AUBURN, Ala. — True freshmen Mustapha Heron and Jared Harper fought furiously to get Auburn its first SEC win, but the Tigers came up just short in their comeback on Saturday night at home against Ole Miss.
Instead, Bruce Pearl’s team will travel for back-to-back road games this week with hopes of earning its first conference win.
Though one game looks like easier on paper, no SEC wins will be handed over. The Missouri Tigers have played a tough schedule, and John Calipari’s Kentucky team is two losses from being undefeated.
In the end, the trips this week are about more than wins and losses. Auburn’s inexperienced team needs to respond with maturity and fix key defensive errors or its impressive start to the season will start to diminish.
Tuesday: at Missouri
Where: Mizzou Arena, Columbia, Mo.
Time/TV: 7 p.m. ET/SEC Network
Missouri’s record: 5-9, 0-2 SEC
Missouri also is sitting at the bottom of the SEC and in desperate need of a conference victory. The Tigers have lost nine games, a few of which, quite frankly, shouldn’t have been close (they fell to North Carolina Central and Eastern Illinois earlier this season at home).
Still, Mizzou has played a difficult schedule. First, the Tigers opened the season with an overtime loss to then-No. 11 Xavier. Then, in early December, Missouri suffered a 19-point loss to then-No. 20 Arizona.
LSU and Georgia bested the Tigers in their first two league games. Unlike Auburn, however, Missouri traveled to Athens. Georgia’s J.J. Frazier and Yante Maten combined for 33 points, which made all the difference in Mizzou’s 71-66 loss.
Missouri will try to end its six-game losing streak at home.
Tigers to watch
Mizzou doesn’t have one person dropping in 20 points every night, but it has multiple scoring threats including a few key bench contributors.
Most of Missouri’s scoring comes from inside. Forwards Jordan Barnett (11 points per game) and Kevin Puryear (11.9 ppg) will test Auburn freshman Austin Wiley down low, but they’ll have help from senior guard Russell Woods (7.7 points). Barnett has performed at a higher level through Mizzou’s last two games and has been all over the boards, too (team-high 7.6 rebounds).
Bench play has made a difference for Auburn this season, and that’s also the case with Missouri. Guards Terrence Phillips and Frankie Hughes have exploded for 20-plus point games this season and are averaging double-digit scoring. Phillips’ 4.3 assists per game and Hughes’ 6-foot-4 frame potentially could present big problems for Pearl’s team.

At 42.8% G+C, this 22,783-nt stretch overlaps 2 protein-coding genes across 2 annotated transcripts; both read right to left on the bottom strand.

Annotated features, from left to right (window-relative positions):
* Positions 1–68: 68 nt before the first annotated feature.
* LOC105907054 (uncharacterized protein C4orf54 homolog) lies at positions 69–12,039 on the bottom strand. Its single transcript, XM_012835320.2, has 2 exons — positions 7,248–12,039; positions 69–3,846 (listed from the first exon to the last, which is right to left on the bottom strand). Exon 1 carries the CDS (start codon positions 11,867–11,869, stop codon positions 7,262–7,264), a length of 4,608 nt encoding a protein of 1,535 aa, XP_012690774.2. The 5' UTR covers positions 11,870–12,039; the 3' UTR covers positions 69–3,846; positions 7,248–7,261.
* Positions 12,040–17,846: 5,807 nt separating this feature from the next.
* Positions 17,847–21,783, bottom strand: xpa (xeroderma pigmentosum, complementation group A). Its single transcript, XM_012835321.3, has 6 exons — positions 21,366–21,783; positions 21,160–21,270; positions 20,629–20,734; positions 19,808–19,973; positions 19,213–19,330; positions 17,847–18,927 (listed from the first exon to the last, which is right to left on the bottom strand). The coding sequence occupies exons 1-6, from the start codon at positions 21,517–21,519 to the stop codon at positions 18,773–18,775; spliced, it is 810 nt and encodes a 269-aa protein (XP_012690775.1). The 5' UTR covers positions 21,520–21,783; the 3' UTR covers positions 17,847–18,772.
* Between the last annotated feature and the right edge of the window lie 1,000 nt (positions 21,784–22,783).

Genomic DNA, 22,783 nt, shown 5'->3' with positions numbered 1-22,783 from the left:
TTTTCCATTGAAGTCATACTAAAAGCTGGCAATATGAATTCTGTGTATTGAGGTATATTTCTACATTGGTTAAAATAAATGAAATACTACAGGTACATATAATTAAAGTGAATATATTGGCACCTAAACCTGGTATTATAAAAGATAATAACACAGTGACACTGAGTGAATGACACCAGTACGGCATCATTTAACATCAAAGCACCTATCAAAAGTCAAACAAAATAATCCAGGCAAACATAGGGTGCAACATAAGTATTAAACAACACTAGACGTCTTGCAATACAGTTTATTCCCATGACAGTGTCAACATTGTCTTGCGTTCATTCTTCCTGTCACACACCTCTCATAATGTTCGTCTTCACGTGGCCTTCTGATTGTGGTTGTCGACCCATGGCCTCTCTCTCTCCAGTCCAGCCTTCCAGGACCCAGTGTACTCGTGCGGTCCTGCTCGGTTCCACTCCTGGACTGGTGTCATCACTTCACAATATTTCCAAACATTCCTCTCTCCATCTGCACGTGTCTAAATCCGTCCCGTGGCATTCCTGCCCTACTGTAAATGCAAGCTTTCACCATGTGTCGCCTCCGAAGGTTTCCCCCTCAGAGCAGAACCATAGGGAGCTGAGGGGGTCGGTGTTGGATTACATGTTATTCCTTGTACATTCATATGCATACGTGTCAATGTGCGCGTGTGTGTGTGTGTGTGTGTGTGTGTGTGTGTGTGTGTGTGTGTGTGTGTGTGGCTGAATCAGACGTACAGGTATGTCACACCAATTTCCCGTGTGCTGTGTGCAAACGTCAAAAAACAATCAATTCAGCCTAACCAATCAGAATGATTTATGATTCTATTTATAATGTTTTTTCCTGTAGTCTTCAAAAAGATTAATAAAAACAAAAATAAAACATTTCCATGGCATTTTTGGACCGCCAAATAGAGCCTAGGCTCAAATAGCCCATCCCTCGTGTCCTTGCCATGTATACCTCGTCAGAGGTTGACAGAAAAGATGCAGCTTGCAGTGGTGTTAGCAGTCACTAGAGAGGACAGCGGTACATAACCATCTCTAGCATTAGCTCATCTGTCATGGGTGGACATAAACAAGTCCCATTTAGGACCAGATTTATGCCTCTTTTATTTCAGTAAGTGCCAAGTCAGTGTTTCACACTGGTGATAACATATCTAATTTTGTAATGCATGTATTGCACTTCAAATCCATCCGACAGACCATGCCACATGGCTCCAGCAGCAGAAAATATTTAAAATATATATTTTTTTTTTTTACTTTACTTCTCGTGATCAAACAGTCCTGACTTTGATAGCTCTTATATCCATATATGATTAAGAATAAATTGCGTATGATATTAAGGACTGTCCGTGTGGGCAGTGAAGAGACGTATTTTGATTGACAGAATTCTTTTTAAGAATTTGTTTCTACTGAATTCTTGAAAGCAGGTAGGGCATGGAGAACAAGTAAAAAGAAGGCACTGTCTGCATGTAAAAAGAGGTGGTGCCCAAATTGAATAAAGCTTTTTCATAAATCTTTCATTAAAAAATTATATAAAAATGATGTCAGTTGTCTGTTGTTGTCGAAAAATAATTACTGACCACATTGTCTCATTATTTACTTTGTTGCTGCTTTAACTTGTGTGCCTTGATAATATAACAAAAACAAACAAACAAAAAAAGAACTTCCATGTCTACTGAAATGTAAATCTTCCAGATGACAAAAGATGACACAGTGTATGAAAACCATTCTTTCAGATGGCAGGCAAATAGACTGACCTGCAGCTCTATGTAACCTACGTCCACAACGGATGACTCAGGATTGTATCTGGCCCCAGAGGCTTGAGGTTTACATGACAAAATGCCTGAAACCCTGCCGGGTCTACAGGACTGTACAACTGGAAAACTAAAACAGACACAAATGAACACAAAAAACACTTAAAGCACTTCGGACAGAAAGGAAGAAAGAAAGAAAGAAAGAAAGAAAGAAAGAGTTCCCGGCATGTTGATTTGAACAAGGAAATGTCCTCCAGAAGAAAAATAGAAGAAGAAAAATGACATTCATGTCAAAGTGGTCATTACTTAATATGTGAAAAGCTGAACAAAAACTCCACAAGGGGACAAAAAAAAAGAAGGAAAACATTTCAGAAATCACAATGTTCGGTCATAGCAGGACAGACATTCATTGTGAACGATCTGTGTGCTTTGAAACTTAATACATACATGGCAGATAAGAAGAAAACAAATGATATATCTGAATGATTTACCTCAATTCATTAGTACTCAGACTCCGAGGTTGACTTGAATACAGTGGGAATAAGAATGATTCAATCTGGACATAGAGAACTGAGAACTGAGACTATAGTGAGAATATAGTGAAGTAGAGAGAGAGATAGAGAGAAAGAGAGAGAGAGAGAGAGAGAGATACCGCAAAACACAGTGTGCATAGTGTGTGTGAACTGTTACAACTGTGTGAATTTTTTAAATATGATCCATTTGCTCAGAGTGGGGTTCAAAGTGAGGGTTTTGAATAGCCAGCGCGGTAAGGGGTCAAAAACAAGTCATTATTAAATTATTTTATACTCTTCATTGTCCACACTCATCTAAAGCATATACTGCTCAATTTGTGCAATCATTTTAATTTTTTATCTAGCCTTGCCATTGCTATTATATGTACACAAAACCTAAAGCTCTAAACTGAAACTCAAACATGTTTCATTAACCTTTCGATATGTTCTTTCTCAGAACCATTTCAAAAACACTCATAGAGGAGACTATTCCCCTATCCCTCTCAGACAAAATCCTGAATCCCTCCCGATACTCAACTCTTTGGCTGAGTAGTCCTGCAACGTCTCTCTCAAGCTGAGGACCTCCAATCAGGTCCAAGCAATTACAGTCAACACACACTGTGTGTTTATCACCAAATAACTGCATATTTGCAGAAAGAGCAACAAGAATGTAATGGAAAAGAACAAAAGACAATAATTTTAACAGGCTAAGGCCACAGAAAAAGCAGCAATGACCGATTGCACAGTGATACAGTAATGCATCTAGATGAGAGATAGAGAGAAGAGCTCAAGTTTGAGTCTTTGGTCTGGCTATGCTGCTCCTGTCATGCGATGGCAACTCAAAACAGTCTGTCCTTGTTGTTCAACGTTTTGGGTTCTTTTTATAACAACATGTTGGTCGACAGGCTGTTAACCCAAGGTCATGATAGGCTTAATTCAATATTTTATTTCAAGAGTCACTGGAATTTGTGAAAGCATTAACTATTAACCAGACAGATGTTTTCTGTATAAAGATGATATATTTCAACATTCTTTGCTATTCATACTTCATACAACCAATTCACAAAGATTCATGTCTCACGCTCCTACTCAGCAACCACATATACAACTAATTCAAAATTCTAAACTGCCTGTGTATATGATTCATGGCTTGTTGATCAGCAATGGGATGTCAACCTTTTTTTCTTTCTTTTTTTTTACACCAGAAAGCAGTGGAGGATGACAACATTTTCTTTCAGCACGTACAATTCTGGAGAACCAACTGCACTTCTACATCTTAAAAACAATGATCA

Saturday: at Kentucky
Where: Rupp Arena, Lexington, Ky.
Time/TV: 4 p.m. ET/ESPN
Kentucky’s record: 13-2, 3-0 SEC
It’s no secret that Kentucky is one of the best teams in the country. The Wildcats have earned quality wins against top 15 teams including Michigan State and North Carolina. Their only losses have come against UCLA and in-state rival Louisville.
Through their first three conference games, the Wildcats have dominated Ole Miss at home, steamrolled Texas A&M and physically beat up on Arkansas. The Tigers are catching the Wildcats at a tough time. The Razorbacks came in and tried to bully Kentucky’s young stars. That led to a heated response and a 26-point loss.
Wildcats to watch
Kentucky is so talented that any player has the potential to seriously hurt Auburn. For the most part, Calipari plays his starting five and maybe a couple of subs. Each one has gained valuable experience and had big games this season.
If you aren’t familiar with true freshman Malik Monk, you’re probably familiar with his highlights from this season. Monk posted 47 points against North Carolina and then had two consecutive high-scoring games to open SEC play (34 points against Ole Miss and 26 against the Aggies). Monk also has the potential to pick up a string of steals. If the young offensive star gets in the heads of Auburn’s young guards, who’ve struggled defensively lately, it could be a long night in Rupp Arena.
De’Aaron Fox, Isaiah Briscoe, Edrice “Bam” Adebayo and Derek Willis will join Monk on the floor for most of the game. Though Auburn’s quick tempo has the potential to be a problem for a team that really only plays five or six, tempo and high-pressure situations haven’t been too much of an issue for Kentucky.